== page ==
Documentary on Israeli Lawyer Who Defends Palestinians Nominated for Two Emmy Awards

‘Advocate,’ directed by Rachel Leah Jones and Philippe Bellaïche, is a candidate in the Best Documentary and Outstanding Politics and Government Documentary categories. The winner will be announced September 28

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A still from 'Advocate.'
A still from 'Advocate.'Credit: Philippe Bellaïche
Itay Stern
Itay Stern

The Israeli documentary film, “Advocate,” which follows noted human rights lawyer Lea Tsemel, has been nominated for two Emmy Awards in the Best Documentary and Outstanding Politics and Government Documentary categories.

The award ceremony will be held on September 28, in a separate event from the Emmy award ceremony for television series.

The film, which was directed by Rachel Leah Jones and Philippe Bellaïche and originally produced for Israel’s Hot 8, focuses on the personality of Tsemel, a human rights lawyer who represents Palestinians in Israeli courts. It was an Oscar documentary nominee in 2019.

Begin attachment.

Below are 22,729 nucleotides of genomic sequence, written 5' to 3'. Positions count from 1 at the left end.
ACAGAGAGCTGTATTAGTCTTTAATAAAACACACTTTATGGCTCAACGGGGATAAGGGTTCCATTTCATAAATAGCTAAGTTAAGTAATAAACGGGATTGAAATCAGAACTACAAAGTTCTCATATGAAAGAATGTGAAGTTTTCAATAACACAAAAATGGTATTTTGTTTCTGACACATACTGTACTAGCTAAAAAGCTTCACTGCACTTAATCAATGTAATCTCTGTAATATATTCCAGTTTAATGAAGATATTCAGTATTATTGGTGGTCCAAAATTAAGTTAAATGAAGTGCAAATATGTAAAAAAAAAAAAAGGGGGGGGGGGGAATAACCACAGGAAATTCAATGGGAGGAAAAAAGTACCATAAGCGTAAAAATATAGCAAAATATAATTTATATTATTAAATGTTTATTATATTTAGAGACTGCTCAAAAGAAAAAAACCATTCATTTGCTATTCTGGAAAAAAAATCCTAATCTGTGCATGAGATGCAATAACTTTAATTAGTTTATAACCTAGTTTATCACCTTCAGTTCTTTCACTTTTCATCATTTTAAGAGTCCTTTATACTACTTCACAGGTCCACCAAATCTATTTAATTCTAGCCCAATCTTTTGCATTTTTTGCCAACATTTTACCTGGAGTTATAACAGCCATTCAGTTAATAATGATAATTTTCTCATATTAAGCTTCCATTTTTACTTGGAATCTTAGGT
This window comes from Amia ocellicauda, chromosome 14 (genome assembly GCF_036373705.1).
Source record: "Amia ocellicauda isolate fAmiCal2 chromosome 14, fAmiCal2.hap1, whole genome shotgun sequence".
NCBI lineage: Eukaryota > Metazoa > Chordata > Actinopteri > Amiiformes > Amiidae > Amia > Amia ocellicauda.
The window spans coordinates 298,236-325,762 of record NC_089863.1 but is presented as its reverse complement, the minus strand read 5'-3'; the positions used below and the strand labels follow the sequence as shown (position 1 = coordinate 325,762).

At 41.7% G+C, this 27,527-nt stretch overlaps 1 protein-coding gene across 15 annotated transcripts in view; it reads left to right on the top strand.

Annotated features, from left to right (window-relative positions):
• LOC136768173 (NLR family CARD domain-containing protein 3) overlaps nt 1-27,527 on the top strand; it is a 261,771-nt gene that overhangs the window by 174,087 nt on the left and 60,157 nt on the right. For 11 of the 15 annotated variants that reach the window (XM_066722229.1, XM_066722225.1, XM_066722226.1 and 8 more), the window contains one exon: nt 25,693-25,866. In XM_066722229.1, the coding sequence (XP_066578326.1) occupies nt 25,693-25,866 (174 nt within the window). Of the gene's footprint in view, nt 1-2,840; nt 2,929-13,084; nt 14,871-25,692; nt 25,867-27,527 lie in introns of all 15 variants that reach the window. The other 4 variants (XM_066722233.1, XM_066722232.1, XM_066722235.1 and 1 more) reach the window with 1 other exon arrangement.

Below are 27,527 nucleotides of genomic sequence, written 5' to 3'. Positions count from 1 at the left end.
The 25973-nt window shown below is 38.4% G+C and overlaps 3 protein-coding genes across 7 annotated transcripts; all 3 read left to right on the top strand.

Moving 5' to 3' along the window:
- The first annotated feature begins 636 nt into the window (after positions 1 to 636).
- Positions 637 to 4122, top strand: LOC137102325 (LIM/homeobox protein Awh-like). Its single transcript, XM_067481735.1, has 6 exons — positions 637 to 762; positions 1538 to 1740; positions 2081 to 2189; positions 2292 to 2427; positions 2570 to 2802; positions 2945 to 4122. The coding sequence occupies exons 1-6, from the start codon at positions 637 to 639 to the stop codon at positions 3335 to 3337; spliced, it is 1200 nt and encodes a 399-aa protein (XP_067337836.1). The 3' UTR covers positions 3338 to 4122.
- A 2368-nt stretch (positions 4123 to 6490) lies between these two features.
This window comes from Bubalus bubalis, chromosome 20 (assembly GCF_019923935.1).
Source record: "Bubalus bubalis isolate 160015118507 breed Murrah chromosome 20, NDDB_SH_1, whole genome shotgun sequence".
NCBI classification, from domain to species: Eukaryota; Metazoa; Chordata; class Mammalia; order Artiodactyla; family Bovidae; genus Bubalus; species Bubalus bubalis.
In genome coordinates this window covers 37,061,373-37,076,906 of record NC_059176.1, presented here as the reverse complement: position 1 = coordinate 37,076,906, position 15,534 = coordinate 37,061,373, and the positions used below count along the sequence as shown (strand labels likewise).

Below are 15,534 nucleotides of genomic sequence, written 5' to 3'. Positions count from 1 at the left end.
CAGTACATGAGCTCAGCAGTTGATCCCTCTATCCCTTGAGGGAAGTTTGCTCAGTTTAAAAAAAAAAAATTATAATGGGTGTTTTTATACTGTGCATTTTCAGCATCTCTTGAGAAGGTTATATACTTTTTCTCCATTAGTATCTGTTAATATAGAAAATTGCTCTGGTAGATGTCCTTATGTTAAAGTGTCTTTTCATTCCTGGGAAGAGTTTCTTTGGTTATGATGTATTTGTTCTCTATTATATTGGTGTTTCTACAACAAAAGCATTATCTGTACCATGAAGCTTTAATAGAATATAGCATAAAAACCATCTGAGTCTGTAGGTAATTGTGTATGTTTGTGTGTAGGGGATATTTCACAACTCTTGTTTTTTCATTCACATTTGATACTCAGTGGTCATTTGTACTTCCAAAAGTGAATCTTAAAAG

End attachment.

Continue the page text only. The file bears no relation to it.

Trailer for 'Advocate'

“It’s a great honor for us, as international filmmakers, to receive such recognition from our colleagues in the United States, following the broadcast of the American version of the film as part of the Public Broadcasting Corporation’s series of leading documentaries,” Jones and Bellaïche said in a statement.

“Thanks to them, the film, and especially its subject matter, reached about 200 million screens across North America,” they said.

Before it was aired on American television, the film won a clutch of other prizes at the Sundance Festival and Best Film award at Tel Aviv’s DocAviv festival in 2019.

The DocAviv award caused a political uproar. Following political pressure exerted by right-wing actors, Mifal Hapayis, the state-owned lottery company, said it was pulling funding for future grants given to best picture winners at the festival and refused the award the producers the prize money.

Artists in the film and television industries protested the move, saying it would silence creative voices and amounted to censorship. Three authors – Nomi Levitsky, Lea Aini and Orit Wohlfeiler – removed their names from the list of candidates for the Sapir Prize, another honor awarded by Mifal Hapayis. Scores of other writers claimed that the company had withdrawn support for the film “for improper political reasons” and promised that if they won the prize, they would share the winnings with the producers of “Advocate.”

Ultimately, Mifal Hapayis reneged on its decision to withdraw its support from the DocAviv festival.

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